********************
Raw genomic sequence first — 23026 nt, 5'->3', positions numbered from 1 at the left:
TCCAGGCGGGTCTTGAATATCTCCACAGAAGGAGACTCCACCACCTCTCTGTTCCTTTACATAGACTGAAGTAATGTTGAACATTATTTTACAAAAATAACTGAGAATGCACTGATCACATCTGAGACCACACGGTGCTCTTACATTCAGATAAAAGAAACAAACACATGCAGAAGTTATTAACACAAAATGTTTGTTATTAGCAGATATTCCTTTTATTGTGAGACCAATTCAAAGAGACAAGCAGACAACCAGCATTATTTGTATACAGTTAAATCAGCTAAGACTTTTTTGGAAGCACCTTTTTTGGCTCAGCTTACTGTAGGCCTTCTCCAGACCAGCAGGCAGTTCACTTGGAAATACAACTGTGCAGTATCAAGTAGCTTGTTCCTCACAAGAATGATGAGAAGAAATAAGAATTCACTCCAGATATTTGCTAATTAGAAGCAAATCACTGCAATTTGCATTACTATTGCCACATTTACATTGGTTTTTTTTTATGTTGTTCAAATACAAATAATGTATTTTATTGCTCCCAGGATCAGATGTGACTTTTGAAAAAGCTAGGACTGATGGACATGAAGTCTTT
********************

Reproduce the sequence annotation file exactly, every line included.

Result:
Raw genomic sequence first — 23026 nt, 5'->3', positions numbered from 1 at the left:
TCCAGGCGGGTCTTGAATATCTCCACAGAAGGAGACTCCACCACCTCTCTGTTCCTTTACATAGACTGAAGTAATGTTGAACATTATTTTACAAAAATAACTGAGAATGCACTGATCACATCTGAGACCACACGGTGCTCTTACATTCAGATAAAAGAAACAAACACATGCAGAAGTTATTAACACAAAATGTTTGTTATTAGCAGATATTCCTTTTATTGTGAGACCAATTCAAAGAGACAAGCAGACAACCAGCATTATTTGTATACAGTTAAATCAGCTAAGACTTTTTTGGAAGCACCTTTTTTGGCTCAGCTTACTGTAGGCCTTCTCCAGACCAGCAGGCAGTTCACTTGGAAATACAACTGTGCAGTATCAAGTAGCTTGTTCCTCACAAGAATGATGAGAAGAAATAAGAATTCACTCCAGATATTTGCTAATTAGAAGCAAATCACTGCAATTTGCATTACTATTGCCACATTTACATTGGTTTTTTTTTATGTTGTTCAAATACAAATAATGTATTTTATTGCTCCCAGGATCAGATGTGACTTTTGAAAAAGCTAGGACTGATGGACATGAAGTCTTT